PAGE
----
n a 60 Minutes profile last night, incoming Speaker of the House John Boehner said he felt Obama had been "disrespectful" to him and promised to find "common ground" with Democrats, but not "compromise." The famously "weepy" Boehner also broke down twice, once when recounting how he tears up during school visits (moved by the need to ensure that "these kids have a shot at the American dream") and again when his wife paid him a compliment. "I'm an emotional guy," he told host Lesley Stahl. Are Boehner's tears evidence of a passionate politician or should he keep his emotions in check? (Watch the interview below.)
Man up, Mr. Speaker-to-be: What a "crybaby," says Kelly McParland at the National Post. "He spent virtually the entire interview red-eyed." Surely politicians ought to have some self-control. "He cries over legislation, he cries when he recalls his youth, he cries when his wife says something even remotely complimentary." While Boehner is in charge of the House, "Kleenex futures should skyrocket."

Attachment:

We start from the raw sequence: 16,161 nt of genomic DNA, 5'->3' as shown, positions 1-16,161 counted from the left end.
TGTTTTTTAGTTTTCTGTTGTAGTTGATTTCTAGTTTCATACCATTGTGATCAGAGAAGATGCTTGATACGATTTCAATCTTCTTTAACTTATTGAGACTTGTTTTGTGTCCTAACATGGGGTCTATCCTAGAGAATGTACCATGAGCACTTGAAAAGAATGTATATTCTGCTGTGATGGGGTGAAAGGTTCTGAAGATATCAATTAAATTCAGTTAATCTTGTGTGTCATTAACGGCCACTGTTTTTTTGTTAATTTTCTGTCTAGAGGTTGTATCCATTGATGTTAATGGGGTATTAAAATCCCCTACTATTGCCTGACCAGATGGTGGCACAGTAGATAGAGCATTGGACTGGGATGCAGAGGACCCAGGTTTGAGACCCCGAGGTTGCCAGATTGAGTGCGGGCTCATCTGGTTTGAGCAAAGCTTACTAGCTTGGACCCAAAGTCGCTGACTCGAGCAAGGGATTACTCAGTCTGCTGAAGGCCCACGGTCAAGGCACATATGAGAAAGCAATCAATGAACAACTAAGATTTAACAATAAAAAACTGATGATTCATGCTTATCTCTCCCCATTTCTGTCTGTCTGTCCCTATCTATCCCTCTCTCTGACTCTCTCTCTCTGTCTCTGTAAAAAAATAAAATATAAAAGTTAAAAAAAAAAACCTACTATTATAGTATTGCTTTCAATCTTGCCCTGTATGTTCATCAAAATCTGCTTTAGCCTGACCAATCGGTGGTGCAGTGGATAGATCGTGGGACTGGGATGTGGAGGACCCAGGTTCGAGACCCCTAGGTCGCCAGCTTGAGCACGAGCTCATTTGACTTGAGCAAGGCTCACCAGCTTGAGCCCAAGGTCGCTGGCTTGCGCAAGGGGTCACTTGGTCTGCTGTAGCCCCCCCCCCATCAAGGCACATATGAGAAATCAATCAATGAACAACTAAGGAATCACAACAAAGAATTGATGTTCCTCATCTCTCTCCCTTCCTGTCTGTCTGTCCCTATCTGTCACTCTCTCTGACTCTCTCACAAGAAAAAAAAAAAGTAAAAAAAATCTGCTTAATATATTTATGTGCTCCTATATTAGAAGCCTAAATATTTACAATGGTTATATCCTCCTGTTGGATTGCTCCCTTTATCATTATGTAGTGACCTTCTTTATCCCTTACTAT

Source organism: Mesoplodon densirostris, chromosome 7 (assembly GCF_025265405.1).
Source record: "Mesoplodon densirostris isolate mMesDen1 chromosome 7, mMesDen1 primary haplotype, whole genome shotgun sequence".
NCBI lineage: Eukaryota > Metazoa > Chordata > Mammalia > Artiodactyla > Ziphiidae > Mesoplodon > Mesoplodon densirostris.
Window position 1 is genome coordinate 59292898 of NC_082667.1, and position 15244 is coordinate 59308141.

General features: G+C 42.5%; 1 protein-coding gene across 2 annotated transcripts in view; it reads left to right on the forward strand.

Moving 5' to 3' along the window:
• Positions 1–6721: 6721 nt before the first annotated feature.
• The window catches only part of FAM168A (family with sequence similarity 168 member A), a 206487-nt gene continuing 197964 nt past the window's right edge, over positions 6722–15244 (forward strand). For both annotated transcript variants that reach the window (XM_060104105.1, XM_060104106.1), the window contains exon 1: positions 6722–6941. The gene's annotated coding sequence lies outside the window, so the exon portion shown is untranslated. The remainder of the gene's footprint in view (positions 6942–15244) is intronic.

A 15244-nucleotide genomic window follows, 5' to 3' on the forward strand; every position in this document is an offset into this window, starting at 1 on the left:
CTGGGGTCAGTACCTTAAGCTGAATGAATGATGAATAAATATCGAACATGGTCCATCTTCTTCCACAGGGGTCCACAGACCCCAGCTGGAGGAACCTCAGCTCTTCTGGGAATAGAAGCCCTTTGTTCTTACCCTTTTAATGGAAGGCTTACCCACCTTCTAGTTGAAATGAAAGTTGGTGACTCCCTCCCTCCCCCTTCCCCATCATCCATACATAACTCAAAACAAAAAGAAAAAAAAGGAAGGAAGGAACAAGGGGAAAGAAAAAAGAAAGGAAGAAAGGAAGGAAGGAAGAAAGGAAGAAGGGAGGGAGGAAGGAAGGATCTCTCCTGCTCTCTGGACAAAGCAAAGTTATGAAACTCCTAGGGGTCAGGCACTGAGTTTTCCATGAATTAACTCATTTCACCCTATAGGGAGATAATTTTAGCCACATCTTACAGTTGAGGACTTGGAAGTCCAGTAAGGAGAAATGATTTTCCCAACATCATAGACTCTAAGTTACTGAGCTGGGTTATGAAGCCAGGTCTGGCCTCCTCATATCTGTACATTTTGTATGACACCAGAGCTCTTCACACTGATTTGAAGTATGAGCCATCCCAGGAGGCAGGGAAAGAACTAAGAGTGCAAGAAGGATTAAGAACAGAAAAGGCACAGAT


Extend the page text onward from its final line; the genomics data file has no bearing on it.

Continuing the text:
"Mr (blub blub) President (blub blub) there will be no (blub) compromise"
His tears prove he's genuine: Boehner's "uncontrollable, unsightly blubbering" is easily mockable, says Dan Amira at New York. "But you know what? It's actually pretty refreshing." Having a politician who cares about his job so much he is unable to control his emotions is infinitely preferable to "the cynicism and phoniness typical of many other politicians."
"John Boehner cries some more"
It's hard to reconcile his tears with his actions: As a crybaby myself, says Jonathan Capeheart at The Washington Post, I don't mind Boehner's frequent "waterworks." At least they prove "there's a heart there." That said, "I'm still trying to square [his] heartfelt concern" for kids chasing the American dream with Republican policies that risk pushing those children's parents "deeper into economic misery."
"John Boehner's crying game"
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